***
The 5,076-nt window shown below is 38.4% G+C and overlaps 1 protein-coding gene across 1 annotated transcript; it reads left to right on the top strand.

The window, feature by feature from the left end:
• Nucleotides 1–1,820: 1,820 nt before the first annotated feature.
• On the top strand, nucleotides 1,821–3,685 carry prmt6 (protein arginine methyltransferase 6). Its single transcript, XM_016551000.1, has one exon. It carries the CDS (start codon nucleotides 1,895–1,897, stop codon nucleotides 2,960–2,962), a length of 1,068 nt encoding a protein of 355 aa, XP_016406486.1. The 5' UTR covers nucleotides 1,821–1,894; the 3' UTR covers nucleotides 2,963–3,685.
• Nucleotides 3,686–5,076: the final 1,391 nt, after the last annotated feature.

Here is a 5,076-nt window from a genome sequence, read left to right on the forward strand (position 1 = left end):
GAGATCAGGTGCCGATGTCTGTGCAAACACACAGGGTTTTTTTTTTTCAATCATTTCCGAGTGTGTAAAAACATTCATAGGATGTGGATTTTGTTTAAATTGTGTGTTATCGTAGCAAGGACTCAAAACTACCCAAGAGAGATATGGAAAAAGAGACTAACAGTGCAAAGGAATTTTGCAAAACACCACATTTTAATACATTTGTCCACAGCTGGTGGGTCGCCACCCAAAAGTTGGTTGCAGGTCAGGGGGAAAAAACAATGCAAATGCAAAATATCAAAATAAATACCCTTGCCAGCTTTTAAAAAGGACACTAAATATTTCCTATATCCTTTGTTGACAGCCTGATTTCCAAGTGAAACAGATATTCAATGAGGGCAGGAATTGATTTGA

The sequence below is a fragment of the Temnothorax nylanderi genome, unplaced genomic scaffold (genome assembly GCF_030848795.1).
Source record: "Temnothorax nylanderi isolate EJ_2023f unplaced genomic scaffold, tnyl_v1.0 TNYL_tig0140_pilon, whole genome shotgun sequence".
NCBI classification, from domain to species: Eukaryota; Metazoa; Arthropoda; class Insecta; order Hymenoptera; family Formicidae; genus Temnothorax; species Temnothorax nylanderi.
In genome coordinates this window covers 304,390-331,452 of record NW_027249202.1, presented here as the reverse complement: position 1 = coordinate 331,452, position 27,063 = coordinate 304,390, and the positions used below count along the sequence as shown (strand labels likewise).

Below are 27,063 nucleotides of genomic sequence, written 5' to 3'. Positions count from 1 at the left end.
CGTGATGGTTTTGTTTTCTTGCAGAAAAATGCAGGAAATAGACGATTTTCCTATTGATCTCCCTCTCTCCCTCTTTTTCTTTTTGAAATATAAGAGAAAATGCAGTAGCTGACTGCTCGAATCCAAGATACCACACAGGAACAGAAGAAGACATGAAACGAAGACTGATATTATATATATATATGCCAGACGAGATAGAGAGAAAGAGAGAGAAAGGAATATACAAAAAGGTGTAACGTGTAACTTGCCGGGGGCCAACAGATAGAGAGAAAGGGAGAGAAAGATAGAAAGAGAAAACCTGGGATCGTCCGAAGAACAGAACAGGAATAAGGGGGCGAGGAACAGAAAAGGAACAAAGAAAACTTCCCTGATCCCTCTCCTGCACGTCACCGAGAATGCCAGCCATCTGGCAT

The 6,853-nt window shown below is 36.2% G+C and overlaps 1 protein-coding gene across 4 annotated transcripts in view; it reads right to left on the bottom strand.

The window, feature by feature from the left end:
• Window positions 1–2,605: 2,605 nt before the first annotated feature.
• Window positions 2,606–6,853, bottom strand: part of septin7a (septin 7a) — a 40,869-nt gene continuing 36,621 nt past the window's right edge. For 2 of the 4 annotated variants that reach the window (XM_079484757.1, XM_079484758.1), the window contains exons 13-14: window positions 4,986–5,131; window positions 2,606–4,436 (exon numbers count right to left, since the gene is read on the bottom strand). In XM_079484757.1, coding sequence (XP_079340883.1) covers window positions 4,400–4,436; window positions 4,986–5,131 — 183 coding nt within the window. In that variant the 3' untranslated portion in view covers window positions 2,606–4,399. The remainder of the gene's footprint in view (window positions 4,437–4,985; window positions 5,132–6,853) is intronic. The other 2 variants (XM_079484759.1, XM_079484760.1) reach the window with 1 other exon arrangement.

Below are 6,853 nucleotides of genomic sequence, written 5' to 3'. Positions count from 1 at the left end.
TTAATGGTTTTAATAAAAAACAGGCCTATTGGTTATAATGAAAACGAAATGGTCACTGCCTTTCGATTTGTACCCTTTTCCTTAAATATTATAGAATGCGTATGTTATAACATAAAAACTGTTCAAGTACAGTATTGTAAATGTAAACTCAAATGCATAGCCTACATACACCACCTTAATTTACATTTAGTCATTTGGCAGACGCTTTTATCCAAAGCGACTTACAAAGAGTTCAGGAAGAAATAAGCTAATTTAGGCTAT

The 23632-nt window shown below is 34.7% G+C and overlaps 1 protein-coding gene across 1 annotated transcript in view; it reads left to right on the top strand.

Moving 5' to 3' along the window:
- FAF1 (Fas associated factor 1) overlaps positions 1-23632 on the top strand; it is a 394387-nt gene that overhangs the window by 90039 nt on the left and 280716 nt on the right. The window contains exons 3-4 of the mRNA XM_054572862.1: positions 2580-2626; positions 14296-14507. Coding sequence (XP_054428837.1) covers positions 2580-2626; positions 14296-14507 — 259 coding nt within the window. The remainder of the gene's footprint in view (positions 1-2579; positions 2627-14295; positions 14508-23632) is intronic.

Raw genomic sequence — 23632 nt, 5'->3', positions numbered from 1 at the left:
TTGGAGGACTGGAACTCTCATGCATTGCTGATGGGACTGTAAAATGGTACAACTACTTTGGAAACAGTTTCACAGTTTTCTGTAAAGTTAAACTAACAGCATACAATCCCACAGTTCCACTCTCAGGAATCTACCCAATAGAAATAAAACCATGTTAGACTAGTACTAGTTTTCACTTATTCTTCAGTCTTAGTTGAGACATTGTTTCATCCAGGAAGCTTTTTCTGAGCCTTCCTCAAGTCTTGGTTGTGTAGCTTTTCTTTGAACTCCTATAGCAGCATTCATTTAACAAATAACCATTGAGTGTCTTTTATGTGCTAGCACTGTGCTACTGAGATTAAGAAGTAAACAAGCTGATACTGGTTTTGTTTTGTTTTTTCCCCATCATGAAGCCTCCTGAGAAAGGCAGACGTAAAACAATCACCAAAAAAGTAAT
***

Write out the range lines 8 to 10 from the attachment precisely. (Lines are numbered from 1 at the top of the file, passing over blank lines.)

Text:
The sequence below is a fragment of the Temnothorax nylanderi genome, unplaced genomic scaffold (genome assembly GCF_030848795.1).
Source record: "Temnothorax nylanderi isolate EJ_2023f unplaced genomic scaffold, tnyl_v1.0 TNYL_tig0140_pilon, whole genome shotgun sequence".
NCBI classification, from domain to species: Eukaryota; Metazoa; Arthropoda; class Insecta; order Hymenoptera; family Formicidae; genus Temnothorax; species Temnothorax nylanderi.